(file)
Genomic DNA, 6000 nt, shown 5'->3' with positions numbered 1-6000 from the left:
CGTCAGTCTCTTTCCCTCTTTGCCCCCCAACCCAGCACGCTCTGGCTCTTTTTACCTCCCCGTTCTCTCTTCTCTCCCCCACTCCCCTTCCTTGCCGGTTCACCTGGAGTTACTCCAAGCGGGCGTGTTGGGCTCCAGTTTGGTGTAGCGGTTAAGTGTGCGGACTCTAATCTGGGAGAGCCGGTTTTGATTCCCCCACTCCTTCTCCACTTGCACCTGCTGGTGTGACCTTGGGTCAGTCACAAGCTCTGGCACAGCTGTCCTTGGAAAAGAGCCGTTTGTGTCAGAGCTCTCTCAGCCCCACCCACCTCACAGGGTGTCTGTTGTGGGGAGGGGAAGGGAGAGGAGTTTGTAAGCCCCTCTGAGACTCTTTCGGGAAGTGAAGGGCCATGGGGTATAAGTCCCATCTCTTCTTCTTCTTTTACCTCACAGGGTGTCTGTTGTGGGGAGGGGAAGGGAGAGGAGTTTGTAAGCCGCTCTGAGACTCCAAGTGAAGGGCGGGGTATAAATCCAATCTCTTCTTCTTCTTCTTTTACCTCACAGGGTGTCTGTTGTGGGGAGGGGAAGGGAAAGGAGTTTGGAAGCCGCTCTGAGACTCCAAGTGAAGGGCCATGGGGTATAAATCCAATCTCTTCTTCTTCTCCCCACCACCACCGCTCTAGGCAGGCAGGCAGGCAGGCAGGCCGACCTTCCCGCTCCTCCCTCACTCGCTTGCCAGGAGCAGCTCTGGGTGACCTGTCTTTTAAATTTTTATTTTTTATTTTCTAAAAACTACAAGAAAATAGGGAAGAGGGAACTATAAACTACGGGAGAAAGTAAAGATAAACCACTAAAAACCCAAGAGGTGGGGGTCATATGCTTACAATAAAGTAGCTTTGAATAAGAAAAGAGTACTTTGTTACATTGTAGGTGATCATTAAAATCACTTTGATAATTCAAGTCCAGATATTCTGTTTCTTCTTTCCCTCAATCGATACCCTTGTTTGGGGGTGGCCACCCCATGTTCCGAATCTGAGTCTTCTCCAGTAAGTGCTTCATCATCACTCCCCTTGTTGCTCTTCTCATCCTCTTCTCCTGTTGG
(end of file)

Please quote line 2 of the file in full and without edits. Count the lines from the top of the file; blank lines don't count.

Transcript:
CGTCAGTCTCTTTCCCTCTTTGCCCCCCAACCCAGCACGCTCTGGCTCTTTTTACCTCCCCGTTCTCTCTTCTCTCCCCCACTCCCCTTCCTTGCCGGTTCACCTGGAGTTACTCCAAGCGGGCGTGTTGGGCTCCAGTTTGGTGTAGCGGTTAAGTGTGCGGACTCTAATCTGGGAGAGCCGGTTTTGATTCCCCCACTCCTTCTCCACTTGCACCTGCTGGTGTGACCTTGGGTCAGTCACAAGCTCTGGCACAGCTGTCCTTGGAAAAGAGCCGTTTGTGTCAGAGCTCTCTCAGCCCCACCCACCTCACAGGGTGTCTGTTGTGGGGAGGGGAAGGGAGAGGAGTTTGTAAGCCCCTCTGAGACTCTTTCGGGAAGTGAAGGGCCATGGGGTATAAGTCCCATCTCTTCTTCTTCTTTTACCTCACAGGGTGTCTGTTGTGGGGAGGGGAAGGGAGAGGAGTTTGTAAGCCGCTCTGAGACTCCAAGTGAAGGGCGGGGTATAAATCCAATCTCTTCTTCTTCTTCTTTTACCTCACAGGGTGTCTGTTGTGGGGAGGGGAAGGGAAAGGAGTTTGGAAGCCGCTCTGAGACTCCAAGTGAAGGGCCATGGGGTATAAATCCAATCTCTTCTTCTTCTCCCCACCACCACCGCTCTAGGCAGGCAGGCAGGCAGGCAGGCCGACCTTCCCGCTCCTCCCTCACTCGCTTGCCAGGAGCAGCTCTGGGTGACCTGTCTTTTAAATTTTTATTTTTTATTTTCTAAAAACTACAAGAAAATAGGGAAGAGGGAACTATAAACTACGGGAGAAAGTAAAGATAAACCACTAAAAACCCAAGAGGTGGGGGTCATATGCTTACAATAAAGTAGCTTTGAATAAGAAAAGAGTACTTTGTTACATTGTAGGTGATCATTAAAATCACTTTGATAATTCAAGTCCAGATATTCTGTTTCTTCTTTCCCTCAATCGATACCCTTGTTTGGGGGTGGCCACCCCATGTTCCGAATCTGAGTCTTCTCCAGTAAGTGCTTCATCATCACTCCCCTTGTTGCTCTTCTCATCCTCTTCTCCTGTTGG